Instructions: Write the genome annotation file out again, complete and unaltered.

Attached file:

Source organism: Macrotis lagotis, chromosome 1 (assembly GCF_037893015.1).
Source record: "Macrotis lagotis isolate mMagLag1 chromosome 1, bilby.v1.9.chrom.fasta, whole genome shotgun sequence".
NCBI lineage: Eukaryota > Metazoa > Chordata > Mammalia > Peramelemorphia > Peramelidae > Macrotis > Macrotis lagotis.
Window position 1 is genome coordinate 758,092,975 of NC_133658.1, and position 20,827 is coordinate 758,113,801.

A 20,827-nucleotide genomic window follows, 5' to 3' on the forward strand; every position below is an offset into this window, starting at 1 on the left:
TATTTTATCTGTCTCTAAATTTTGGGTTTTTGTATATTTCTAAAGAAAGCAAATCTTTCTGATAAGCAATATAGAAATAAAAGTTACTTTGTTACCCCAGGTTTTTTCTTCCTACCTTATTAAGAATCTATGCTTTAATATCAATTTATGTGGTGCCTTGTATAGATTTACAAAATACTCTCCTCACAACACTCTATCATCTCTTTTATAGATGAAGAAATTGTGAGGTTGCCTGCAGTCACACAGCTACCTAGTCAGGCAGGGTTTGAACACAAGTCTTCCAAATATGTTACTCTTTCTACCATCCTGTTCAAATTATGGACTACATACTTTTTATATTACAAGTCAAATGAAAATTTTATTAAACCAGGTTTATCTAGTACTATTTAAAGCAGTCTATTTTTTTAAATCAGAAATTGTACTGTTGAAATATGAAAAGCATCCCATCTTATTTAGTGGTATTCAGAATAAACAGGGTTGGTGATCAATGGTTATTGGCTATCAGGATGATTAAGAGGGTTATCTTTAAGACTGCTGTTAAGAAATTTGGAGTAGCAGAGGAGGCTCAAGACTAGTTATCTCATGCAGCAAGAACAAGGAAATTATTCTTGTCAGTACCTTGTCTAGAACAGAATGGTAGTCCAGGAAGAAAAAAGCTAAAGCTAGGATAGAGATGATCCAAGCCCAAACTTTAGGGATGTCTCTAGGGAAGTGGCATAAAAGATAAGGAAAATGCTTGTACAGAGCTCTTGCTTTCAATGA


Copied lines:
Source organism: Macrotis lagotis, chromosome 1 (assembly GCF_037893015.1).
Source record: "Macrotis lagotis isolate mMagLag1 chromosome 1, bilby.v1.9.chrom.fasta, whole genome shotgun sequence".
NCBI lineage: Eukaryota > Metazoa > Chordata > Mammalia > Peramelemorphia > Peramelidae > Macrotis > Macrotis lagotis.
Window position 1 is genome coordinate 758,092,975 of NC_133658.1, and position 20,827 is coordinate 758,113,801.

A 20,827-nucleotide genomic window follows, 5' to 3' on the forward strand; every position below is an offset into this window, starting at 1 on the left:
TATTTTATCTGTCTCTAAATTTTGGGTTTTTGTATATTTCTAAAGAAAGCAAATCTTTCTGATAAGCAATATAGAAATAAAAGTTACTTTGTTACCCCAGGTTTTTTCTTCCTACCTTATTAAGAATCTATGCTTTAATATCAATTTATGTGGTGCCTTGTATAGATTTACAAAATACTCTCCTCACAACACTCTATCATCTCTTTTATAGATGAAGAAATTGTGAGGTTGCCTGCAGTCACACAGCTACCTAGTCAGGCAGGGTTTGAACACAAGTCTTCCAAATATGTTACTCTTTCTACCATCCTGTTCAAATTATGGACTACATACTTTTTATATTACAAGTCAAATGAAAATTTTATTAAACCAGGTTTATCTAGTACTATTTAAAGCAGTCTATTTTTTTAAATCAGAAATTGTACTGTTGAAATATGAAAAGCATCCCATCTTATTTAGTGGTATTCAGAATAAACAGGGTTGGTGATCAATGGTTATTGGCTATCAGGATGATTAAGAGGGTTATCTTTAAGACTGCTGTTAAGAAATTTGGAGTAGCAGAGGAGGCTCAAGACTAGTTATCTCATGCAGCAAGAACAAGGAAATTATTCTTGTCAGTACCTTGTCTAGAACAGAATGGTAGTCCAGGAAGAAAAAAGCTAAAGCTAGGATAGAGATGATCCAAGCCCAAACTTTAGGGATGTCTCTAGGGAAGTGGCATAAAAGATAAGGAAAATGCTTGTACAGAGCTCTTGCTTTCAATGA